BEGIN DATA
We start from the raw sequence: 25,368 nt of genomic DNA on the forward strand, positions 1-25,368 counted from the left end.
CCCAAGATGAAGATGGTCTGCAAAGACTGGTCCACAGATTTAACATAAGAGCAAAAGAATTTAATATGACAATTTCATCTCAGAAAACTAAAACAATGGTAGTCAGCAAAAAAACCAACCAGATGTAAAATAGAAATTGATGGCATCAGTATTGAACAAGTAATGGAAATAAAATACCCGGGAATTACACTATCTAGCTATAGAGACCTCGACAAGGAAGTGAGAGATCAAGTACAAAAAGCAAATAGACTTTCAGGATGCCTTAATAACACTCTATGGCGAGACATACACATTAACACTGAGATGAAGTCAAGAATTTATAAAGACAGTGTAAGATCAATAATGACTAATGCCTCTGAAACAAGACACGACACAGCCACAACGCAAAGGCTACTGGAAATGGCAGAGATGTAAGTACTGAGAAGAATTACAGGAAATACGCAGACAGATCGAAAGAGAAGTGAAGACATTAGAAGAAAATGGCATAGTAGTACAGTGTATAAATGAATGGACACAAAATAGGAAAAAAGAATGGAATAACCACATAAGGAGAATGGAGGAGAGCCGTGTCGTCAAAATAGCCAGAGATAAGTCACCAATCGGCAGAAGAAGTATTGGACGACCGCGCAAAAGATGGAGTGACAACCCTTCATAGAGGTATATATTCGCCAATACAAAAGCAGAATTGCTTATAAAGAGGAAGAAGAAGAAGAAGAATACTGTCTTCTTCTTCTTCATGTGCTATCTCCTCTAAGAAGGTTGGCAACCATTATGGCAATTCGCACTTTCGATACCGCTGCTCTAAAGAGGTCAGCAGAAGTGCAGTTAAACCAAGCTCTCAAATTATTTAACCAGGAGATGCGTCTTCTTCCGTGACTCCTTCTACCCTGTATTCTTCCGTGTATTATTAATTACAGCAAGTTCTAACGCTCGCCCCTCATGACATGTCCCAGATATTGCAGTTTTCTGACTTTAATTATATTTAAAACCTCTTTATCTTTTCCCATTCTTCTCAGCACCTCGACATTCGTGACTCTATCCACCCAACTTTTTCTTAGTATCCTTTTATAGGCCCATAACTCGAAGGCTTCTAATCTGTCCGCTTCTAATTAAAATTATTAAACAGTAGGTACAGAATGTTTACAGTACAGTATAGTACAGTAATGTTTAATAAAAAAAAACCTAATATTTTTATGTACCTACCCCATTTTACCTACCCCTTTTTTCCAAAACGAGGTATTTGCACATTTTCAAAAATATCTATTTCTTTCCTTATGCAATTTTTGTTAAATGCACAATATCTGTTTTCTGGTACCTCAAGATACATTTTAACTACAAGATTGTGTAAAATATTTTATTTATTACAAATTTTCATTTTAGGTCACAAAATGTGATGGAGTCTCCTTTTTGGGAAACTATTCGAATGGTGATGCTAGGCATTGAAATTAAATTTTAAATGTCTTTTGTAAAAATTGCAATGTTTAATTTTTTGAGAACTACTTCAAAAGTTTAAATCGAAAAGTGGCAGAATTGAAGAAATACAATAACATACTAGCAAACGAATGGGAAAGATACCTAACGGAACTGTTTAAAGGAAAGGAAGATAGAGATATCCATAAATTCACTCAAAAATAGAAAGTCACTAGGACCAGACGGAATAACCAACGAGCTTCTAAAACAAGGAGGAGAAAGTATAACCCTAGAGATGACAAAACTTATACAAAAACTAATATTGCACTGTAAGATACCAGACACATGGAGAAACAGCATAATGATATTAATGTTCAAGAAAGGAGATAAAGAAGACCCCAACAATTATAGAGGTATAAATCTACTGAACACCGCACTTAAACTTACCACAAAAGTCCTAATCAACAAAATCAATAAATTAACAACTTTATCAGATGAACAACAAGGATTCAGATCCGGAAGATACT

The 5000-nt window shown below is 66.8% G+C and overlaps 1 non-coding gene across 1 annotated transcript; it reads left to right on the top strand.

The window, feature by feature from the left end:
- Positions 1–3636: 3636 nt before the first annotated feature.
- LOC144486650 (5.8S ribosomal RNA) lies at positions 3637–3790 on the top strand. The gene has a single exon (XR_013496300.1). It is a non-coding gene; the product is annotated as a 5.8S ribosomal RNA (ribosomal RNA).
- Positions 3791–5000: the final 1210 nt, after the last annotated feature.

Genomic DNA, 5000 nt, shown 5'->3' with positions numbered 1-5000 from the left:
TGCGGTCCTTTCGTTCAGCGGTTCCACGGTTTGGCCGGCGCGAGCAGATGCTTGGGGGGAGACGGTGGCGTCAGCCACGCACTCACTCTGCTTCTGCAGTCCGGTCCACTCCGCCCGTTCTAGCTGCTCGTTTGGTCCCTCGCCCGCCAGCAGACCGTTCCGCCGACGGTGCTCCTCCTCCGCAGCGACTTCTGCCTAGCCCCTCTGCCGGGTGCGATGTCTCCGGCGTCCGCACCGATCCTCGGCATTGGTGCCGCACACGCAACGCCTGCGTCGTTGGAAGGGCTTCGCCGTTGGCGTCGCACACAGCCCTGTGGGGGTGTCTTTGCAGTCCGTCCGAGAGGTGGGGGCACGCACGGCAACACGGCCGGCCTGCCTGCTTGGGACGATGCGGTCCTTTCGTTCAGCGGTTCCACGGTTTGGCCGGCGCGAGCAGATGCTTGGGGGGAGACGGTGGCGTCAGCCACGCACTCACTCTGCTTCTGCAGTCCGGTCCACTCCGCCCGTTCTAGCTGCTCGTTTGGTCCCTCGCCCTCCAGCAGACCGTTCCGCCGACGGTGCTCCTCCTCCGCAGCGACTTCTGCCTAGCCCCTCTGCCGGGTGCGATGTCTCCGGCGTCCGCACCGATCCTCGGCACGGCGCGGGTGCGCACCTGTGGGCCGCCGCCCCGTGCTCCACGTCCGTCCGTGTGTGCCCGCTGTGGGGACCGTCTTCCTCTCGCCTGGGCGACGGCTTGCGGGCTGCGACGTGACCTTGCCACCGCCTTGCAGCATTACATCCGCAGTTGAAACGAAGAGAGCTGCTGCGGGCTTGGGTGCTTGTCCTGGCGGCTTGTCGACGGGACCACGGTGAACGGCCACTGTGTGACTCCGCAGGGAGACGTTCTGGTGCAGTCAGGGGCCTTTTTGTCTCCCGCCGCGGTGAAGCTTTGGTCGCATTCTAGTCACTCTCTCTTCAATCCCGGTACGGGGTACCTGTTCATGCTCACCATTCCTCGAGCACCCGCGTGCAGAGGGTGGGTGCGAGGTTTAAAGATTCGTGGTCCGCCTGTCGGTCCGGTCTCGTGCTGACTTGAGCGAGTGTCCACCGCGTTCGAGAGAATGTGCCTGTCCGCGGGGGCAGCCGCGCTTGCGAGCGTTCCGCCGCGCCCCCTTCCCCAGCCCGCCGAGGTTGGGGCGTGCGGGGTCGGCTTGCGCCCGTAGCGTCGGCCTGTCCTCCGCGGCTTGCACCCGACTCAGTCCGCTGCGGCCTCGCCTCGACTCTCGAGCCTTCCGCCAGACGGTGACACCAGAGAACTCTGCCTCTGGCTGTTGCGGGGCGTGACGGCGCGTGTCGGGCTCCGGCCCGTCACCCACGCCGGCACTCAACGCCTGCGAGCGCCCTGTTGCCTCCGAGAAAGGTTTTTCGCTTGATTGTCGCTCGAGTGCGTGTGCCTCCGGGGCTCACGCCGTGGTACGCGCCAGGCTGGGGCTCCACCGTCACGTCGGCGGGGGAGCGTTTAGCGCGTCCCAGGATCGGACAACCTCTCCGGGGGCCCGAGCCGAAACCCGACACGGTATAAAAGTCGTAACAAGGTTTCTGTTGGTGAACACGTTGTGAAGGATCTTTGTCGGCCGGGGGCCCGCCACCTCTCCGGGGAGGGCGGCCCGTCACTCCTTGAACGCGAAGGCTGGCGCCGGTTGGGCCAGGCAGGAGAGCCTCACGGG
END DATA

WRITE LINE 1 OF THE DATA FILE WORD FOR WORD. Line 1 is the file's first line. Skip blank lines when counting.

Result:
We start from the raw sequence: 25,368 nt of genomic DNA on the forward strand, positions 1-25,368 counted from the left end.